A 'victory for moderation' says new President of Iran, as supporters rejoice

Israel however is sceptical Rouhani will usher in change

Jerusalem

Hassan Rouhani, the new President of Iran, described his unexpected election win as a “victory [for] moderation over extremism” and claimed that “a new opportunity has been created for those who truly respect democracy, interaction and free dialogue”.

Thousands of Mr Rouhani’s supporters took to the streets in the early hours of this morning to celebrate his success, calling on their new leader to deliver on his promises to repair relations with the world and support greater civil liberties at home. Mr Rouhani, Iran’s former chief nuclear negotiator who beat his hardline rivals by securing more than 50 per cent of the votes in Friday’s polls told state TV today: “With their celebrations, the Iranian people showed they are hopeful about the future, and, God willing, morals and moderation will govern the country.”

The result received a cautious welcome in Washington, where President Obama’s Chief of Staff, Denis McDonough, told CBS’s Face the Nation today that it represented a “potentially hopeful sign” – with the caveat that, should Mr Rouhani “come clean on [Iran’s} illicit nuclear programme, he will find a partner in us”. “If he is interested in mending Iran’s relations with the rest of the world, there is an opportunity to do that,” Mr McDonough said.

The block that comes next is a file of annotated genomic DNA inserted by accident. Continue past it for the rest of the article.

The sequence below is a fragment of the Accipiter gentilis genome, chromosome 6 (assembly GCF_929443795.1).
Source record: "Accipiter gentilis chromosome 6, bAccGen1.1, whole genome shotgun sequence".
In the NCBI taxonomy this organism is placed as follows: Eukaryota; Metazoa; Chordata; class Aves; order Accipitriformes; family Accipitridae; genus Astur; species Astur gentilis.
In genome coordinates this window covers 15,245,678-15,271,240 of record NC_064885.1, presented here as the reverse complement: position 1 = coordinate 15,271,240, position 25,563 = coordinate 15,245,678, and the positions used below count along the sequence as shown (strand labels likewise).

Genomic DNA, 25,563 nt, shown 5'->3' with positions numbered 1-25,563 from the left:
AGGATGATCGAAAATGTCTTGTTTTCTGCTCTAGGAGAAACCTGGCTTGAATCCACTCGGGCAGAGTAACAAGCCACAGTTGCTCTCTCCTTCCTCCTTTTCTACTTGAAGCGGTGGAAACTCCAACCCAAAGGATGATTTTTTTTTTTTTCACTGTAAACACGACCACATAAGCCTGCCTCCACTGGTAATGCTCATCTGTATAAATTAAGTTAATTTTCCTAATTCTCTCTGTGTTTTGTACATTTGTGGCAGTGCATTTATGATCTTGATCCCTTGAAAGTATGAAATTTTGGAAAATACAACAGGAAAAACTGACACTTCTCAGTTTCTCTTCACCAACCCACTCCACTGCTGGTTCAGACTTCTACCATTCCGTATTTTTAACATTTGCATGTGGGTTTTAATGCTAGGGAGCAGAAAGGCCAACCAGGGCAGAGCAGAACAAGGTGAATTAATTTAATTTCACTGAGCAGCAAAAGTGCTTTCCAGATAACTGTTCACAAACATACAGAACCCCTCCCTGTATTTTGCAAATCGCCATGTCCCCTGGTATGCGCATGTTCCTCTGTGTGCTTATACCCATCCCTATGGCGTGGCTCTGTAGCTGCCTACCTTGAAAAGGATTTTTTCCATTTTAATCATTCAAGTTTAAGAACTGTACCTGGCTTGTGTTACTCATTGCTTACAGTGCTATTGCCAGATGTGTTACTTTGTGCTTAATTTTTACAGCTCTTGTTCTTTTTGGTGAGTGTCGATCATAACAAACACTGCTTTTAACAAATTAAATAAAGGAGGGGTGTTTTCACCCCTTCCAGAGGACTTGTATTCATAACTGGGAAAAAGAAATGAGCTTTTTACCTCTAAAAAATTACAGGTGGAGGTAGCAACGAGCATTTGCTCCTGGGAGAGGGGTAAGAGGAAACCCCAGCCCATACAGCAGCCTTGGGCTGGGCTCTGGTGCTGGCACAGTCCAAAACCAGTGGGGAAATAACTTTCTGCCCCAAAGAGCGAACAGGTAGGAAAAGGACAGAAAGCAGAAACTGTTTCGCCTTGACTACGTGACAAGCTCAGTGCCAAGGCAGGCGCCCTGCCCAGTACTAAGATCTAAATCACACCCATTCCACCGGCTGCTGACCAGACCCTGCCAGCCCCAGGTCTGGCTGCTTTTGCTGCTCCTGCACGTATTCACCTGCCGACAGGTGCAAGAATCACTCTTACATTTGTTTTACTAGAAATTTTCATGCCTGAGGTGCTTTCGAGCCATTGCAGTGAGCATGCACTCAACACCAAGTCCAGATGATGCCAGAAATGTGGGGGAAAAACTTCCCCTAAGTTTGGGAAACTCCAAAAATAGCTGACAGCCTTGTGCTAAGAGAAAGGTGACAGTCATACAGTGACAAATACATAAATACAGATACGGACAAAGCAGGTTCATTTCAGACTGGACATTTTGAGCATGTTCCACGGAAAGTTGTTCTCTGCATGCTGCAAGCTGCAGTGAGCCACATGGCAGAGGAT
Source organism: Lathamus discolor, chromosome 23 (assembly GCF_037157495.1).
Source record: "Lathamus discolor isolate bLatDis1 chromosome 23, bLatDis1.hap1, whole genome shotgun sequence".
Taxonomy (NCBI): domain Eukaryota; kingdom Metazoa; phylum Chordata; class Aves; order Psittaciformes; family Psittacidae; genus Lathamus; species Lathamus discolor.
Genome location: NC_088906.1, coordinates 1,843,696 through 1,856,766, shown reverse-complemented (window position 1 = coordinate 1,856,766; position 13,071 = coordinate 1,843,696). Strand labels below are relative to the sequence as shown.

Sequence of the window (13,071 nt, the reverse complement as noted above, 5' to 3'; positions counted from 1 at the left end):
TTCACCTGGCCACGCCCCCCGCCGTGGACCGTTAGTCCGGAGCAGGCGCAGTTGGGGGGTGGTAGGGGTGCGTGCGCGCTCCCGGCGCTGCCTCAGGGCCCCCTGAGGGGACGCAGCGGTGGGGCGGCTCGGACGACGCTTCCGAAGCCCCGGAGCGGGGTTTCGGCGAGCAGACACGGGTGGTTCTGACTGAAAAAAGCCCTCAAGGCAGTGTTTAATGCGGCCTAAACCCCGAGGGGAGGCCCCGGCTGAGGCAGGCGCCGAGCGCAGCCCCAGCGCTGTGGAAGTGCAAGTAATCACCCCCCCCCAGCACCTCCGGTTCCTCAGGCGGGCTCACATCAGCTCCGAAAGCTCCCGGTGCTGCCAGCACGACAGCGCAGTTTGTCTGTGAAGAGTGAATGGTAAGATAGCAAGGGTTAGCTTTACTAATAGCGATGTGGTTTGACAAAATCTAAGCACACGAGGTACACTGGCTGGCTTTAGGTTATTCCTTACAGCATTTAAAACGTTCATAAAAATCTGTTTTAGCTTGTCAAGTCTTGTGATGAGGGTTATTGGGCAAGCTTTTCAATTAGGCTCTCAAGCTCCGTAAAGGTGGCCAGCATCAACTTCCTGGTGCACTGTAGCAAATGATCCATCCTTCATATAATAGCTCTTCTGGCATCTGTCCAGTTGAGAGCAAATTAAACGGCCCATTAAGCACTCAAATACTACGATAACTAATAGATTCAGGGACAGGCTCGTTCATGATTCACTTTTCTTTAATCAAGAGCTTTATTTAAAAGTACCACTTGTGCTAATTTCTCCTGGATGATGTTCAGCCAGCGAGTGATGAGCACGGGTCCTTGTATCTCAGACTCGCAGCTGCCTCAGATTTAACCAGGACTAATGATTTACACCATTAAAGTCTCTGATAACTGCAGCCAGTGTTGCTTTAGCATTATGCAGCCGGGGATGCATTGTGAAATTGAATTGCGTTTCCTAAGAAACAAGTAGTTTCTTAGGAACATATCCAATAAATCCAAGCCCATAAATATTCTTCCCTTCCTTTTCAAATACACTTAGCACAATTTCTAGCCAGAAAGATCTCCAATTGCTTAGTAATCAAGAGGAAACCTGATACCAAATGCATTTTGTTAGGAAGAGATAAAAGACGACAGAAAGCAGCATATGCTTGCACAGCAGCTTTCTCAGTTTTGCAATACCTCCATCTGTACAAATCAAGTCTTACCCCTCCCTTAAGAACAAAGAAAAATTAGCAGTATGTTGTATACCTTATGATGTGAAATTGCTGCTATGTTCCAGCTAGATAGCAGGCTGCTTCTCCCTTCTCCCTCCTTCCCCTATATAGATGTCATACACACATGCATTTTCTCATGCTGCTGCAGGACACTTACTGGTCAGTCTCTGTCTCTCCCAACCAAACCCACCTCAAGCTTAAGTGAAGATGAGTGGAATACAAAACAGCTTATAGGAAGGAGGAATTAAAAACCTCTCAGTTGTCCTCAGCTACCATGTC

Earlier, the White House spokesman Jay Carney stopped short of congratulating Mr Rouhani, urging him instead to “heed the will of the Iranian people. We respect the vote of the Iranian people and congratulate them for their participation in the political process,” he added.

In Israel, the Prime Minister, Benjamin Netanyahu, was sceptical that Mr Rouhani’s success would bring change. “Let us not delude ourselves,” he said. “The international community must not be tempted to relax the pressure on Iran to stop its nuclear [programme]. [Rouhani] still defines the state of Israel as ‘the great Zionist Satan’.”

The minister with responsibility for Iranian issues, Yuval Steinitz, echoed Mr Netanyahu’s statement, saying that, despite the departure of Mahmoud Ahmadinejad, the real power in Iran – the Supreme Leader, Ayatollah Ali Khamenei – would continue to dictate foreign policy.

“I doubt ... Khamenei will change his tune on military and nuclear affairs without being strongly motivated to do so by increased international economic sanctions,” he told Israeli Army Radio.

Iran maintains its nuclear programme is designed for peaceful means, something rejected by Western governments, which have imposed tough sanctions on it.

In some quarters there was a more measured response. President Shimon Peres stressed in an interview with Reuters that Mr Rouhani, a former nuclear negotiator: “will not go for these extreme policies”.